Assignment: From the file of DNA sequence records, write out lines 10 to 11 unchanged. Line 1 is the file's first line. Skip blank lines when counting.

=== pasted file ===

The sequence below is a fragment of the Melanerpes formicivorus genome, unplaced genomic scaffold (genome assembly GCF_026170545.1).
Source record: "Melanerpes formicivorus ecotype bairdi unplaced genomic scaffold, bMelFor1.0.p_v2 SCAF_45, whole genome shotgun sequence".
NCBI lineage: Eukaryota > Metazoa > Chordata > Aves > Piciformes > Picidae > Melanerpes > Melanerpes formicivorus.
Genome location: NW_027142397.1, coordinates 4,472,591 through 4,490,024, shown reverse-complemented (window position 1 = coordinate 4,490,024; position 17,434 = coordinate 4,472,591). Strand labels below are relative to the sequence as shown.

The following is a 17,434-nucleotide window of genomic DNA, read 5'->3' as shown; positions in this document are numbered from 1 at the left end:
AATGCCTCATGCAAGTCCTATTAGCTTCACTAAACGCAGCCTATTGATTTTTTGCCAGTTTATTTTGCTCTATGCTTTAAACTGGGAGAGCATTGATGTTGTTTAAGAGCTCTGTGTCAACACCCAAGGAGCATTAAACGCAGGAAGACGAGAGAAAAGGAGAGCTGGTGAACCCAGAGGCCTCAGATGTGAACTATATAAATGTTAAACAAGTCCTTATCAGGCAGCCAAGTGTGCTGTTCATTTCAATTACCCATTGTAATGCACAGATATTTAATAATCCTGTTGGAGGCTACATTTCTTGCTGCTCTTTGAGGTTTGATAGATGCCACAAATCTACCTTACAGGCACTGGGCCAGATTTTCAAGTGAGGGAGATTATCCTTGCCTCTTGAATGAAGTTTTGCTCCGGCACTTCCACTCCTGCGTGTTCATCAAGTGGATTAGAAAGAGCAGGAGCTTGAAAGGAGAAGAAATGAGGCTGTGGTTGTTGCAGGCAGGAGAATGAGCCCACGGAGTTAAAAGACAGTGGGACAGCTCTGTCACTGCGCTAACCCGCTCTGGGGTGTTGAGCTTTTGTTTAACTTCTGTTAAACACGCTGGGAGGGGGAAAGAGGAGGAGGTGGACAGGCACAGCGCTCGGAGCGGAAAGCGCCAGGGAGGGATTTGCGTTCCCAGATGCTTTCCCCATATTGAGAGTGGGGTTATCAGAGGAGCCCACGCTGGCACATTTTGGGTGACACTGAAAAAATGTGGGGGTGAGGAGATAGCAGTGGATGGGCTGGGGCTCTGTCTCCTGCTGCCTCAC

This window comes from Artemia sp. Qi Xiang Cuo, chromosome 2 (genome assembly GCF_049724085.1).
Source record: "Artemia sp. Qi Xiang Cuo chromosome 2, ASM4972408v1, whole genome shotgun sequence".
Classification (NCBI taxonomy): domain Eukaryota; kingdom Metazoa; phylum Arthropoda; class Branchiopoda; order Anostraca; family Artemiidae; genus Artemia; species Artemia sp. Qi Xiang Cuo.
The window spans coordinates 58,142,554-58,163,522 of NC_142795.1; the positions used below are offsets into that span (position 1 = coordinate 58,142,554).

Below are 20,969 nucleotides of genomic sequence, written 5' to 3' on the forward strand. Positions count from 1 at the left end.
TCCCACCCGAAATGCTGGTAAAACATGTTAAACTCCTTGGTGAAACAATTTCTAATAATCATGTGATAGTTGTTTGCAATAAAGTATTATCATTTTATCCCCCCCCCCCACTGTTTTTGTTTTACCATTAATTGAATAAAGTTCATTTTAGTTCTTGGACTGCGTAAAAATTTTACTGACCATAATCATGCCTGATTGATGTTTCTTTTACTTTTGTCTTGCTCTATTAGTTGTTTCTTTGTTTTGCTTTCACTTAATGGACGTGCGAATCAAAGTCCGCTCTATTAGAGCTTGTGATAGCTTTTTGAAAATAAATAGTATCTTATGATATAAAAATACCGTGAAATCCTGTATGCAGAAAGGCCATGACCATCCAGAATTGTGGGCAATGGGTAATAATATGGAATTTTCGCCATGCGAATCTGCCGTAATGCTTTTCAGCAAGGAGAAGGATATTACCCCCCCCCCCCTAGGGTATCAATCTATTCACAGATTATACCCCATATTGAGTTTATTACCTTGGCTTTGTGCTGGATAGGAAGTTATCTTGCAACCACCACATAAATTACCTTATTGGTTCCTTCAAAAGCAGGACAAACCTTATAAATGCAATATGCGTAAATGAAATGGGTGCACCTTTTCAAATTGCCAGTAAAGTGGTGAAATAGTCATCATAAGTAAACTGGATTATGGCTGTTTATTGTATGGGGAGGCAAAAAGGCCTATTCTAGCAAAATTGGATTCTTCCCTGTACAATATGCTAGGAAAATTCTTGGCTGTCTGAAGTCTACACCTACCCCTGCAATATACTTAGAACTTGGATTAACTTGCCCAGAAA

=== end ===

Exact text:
The window spans coordinates 58,142,554-58,163,522 of NC_142795.1; the positions used below are offsets into that span (position 1 = coordinate 58,142,554).

Below are 20,969 nucleotides of genomic sequence, written 5' to 3' on the forward strand. Positions count from 1 at the left end.